NYPD Cop who Killed Eric Garner in Chokehold was Trained not to use Chokehold

Inspector Richard Dee, the commanding police officer in charge of recruit training at the NYPD, testified Tuesday that detective Daniel Pantaleo was never trained to use the “seatbelt chokehold” seen in the video recording of Eric Garner’s tragic death on July 17, 2014.

In fact, Dee says the New York City police officer was repeatedly instructed during training to not use the chokehold that led to Garner’s death, which cut off his airway as several officers arrested him for selling loose cigarettes.

Dee revealed the prohibition against chokeholds is repeatedly highlighted in bold and capitalized text throughout training documents.

The ban on officers using chokeholds is also referenced in class demonstrations and in writing, according to Dee.

On Monday, during a hearing where lawyers battled over whether or not officer Pantaleo should be fired, Pantaleo’s attorney Stuart London argued Pantaleo used a “seatbelt maneuver” to take down Garner, which was approved by the NYPD.

However, Dee’s testimony contradicts that claim.

“I can’t find any record of him being trained in that maneuver,” Dee, who testified the technique was not taught at the 2006 academy when Pntaleo attended NYPD’s academy, said.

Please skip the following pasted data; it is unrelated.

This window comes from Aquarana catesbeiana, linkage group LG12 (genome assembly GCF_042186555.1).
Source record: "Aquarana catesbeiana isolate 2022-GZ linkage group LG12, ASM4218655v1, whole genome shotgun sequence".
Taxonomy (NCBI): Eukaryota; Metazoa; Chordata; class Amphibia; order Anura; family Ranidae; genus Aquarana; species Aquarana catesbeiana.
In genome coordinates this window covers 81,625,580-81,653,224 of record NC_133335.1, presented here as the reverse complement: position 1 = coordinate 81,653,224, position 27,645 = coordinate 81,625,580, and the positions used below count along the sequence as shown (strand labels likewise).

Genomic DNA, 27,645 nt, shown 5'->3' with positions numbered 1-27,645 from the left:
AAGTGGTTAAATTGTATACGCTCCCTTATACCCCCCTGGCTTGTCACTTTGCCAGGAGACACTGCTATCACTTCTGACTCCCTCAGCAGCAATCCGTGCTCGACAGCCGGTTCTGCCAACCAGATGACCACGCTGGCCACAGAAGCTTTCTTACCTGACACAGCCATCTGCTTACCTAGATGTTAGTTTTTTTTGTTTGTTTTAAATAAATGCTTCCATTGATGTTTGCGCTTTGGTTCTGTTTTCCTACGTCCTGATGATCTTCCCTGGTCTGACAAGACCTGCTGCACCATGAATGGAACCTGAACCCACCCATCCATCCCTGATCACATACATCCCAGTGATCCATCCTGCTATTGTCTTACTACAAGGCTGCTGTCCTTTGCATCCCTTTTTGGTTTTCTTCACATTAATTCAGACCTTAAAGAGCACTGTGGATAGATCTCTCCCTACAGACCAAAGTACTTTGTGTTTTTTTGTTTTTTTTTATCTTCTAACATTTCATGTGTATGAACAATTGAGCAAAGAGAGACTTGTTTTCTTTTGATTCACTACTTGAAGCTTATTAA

Dee stated the technique was also not taught during Pantaleo’s plainclothes training he received from the department in 2008, according to the New York Daily News.

Dee also said, after watching footage of Garner’s death, Pantaleo’s maneuver constituted a chokehold and that there were several other alternate courses of action he could have used before using his arms to choke Garner.

If he were in Pantaleo’s shoes, Dee said he would have waited for back up.

Michael Lewis, the only other witness called Tuesday, testified that Garner was breaking up a fight between two men outside the store before cops were called.

Lewis also recorded part of the incident showing Garner being put on a gurney and brought to an ambulance as Pantaleo bragged to other officers how he took Garner down.

“If you want to know whether a police officer was trained in a certain technique, you should talk to the person who actually trained him,” Police Benevolent Association Patrick Lynch said.

“P.O. Pantaleo’s attorneys will do just that later in the trial. But CCRB knows full well that it is wasting everyone’s time by scrounging for evidence to suggest P.O. Pantaleo committed a rulebook infraction. They know that he did not commit any crime, and that he should be cleared of all charges against him.”

Gwen Carr, Garner’s mother, sat in the courtroom just a few feet away from Pantaleo along with a friend.

“Pantaleo’s lawyers want to prove that it wasn’t a chokehold when a chief inspector said it was a chokehold,” Carr said.

“Everyone who has gotten on that stand has said, ‘It’s a chokehold.”

After Garner’s death, which was recorded by his friend Ramsey Orta, Orta was arrested for recording too closely.

Watch video of him detailing how the incident has impacted his life below.